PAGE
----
Do you have some sequence of edits, mouse clicks, or keystrokes that you find yourself doing on a repeated basis, day in and day out? I certainly do. One of my most repeated pieces of Photoshop work is saving something down for Flickr.
First I have to flatten all the layers. Then I size it down to 800 pixels on the longest dimension. Then I convert to sRGB color space. Then switch over to 8-bits. Then, finally, I can save it to a “Flickr” folder on my desktop for uploading. Oh, and then I have to close the file. This is painful if I have even more than one image to process. So I made a couple of Photoshop actions to make quick work of it.
I made one action for horizontal aspects and one for vertical aspects because I set a specific dimension for downsizing. If I use the horizontal action on a vertical photo, I’ll end up with something that’s 800 pixels on the short dimension. The other handy thing about the actions is that the files get saved to the same folder every time, so I don’t have to specify anything in the save dialog box. It’s definitely handy for me!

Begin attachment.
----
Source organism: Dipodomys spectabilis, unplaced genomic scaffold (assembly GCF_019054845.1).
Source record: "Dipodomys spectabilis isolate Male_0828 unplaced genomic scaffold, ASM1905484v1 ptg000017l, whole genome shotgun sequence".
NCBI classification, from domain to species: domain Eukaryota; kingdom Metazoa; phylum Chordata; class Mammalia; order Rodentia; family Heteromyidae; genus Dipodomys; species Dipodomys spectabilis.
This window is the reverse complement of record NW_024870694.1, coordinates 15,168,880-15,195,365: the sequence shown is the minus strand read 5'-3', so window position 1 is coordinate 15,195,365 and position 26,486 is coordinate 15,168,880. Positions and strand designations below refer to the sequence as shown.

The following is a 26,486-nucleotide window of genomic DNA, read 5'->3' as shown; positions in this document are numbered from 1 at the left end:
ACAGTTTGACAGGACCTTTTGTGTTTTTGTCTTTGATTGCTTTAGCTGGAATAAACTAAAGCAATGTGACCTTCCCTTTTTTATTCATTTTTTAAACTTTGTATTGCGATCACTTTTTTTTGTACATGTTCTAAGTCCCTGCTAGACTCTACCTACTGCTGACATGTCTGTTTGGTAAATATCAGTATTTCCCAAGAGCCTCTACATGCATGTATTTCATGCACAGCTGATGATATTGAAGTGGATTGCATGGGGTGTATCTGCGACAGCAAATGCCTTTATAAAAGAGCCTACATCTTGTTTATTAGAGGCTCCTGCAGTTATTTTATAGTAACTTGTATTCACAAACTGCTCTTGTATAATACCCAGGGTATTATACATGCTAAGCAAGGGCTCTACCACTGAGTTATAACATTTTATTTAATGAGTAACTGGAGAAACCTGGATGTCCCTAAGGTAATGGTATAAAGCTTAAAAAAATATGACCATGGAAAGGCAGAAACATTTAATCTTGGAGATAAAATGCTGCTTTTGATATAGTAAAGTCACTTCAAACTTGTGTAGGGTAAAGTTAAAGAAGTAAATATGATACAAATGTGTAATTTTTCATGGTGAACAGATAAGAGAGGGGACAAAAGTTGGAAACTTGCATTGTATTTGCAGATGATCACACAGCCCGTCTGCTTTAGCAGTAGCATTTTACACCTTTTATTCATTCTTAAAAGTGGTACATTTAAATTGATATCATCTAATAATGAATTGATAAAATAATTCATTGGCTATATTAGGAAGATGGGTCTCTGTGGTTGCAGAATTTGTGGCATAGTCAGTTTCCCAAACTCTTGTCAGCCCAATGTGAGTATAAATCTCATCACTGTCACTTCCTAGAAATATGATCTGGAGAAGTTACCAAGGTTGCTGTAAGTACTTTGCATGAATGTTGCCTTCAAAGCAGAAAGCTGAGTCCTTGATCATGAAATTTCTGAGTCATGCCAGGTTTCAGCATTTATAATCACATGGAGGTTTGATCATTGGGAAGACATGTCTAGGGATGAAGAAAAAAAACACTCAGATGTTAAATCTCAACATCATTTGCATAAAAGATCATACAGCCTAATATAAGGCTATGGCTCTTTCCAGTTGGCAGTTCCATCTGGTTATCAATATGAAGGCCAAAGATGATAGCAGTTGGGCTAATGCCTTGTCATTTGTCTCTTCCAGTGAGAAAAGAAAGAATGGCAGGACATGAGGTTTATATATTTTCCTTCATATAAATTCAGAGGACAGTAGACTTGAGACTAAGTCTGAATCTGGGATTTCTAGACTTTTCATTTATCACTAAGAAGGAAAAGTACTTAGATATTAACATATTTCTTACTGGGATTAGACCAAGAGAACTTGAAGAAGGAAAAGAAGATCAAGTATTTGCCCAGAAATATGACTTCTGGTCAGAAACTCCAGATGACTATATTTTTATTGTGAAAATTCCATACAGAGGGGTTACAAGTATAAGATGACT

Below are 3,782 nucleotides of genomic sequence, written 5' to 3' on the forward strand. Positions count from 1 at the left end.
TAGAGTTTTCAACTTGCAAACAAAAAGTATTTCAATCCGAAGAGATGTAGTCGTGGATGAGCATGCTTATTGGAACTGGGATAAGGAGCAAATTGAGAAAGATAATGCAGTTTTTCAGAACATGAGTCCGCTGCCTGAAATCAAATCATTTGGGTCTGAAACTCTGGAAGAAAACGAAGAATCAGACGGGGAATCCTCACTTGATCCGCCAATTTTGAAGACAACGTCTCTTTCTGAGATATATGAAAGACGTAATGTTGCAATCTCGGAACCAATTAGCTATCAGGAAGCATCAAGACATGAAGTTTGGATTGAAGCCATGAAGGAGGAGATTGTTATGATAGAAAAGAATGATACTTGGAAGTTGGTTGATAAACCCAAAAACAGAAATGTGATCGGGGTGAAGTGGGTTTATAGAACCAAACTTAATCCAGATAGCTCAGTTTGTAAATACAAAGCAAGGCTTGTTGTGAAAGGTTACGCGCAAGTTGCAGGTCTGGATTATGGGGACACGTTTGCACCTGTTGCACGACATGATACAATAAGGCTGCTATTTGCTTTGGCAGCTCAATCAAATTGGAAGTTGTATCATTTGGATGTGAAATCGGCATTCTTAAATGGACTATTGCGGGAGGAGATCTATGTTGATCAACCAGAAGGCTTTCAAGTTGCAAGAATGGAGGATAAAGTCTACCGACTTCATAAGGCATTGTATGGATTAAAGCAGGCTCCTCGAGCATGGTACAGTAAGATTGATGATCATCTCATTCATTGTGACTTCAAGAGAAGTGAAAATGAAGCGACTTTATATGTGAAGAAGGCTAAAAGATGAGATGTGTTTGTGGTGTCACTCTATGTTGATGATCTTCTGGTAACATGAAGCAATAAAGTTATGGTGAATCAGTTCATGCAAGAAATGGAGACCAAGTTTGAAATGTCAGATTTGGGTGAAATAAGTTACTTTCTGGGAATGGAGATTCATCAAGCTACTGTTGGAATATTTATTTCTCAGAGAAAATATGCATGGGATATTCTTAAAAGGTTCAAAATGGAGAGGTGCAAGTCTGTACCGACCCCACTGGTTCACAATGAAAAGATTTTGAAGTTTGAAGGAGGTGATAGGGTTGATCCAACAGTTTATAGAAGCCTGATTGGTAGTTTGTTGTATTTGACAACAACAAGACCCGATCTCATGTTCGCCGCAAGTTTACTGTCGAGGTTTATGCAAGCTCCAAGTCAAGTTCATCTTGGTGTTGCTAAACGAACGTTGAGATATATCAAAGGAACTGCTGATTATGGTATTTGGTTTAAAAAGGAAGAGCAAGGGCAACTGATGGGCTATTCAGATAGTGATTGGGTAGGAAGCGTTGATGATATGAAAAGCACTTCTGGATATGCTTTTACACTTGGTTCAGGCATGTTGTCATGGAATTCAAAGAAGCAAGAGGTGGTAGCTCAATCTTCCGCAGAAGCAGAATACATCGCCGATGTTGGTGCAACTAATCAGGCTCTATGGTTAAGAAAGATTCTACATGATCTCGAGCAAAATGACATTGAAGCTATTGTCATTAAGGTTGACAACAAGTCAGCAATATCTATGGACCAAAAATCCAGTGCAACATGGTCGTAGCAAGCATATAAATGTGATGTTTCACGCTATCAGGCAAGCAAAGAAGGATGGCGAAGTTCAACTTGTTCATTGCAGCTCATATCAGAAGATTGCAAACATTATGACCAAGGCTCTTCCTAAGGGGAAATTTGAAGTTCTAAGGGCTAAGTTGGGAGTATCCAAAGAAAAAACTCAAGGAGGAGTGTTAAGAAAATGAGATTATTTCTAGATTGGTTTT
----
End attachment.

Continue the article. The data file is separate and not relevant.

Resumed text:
If you haven’t made your own actions before, you’re missing out. It’s seriously easy, and you can get quite complex with them if the need arises. A Photoshop action is just a record of a sequence of post-processing steps. If you work on a photo, you’ll see that Photoshop keeps a history of what you’re doing. An action is very similar to that history, but you can play it back on different photos to make the program do the work for you.
In a follow-up article, I’ll show you how to make a Photoshop action and I’ll use my “Flickr save” action as an example. I’ll go through the basics of creating the action, runtime options, and talk about some other examples of what you can do with them.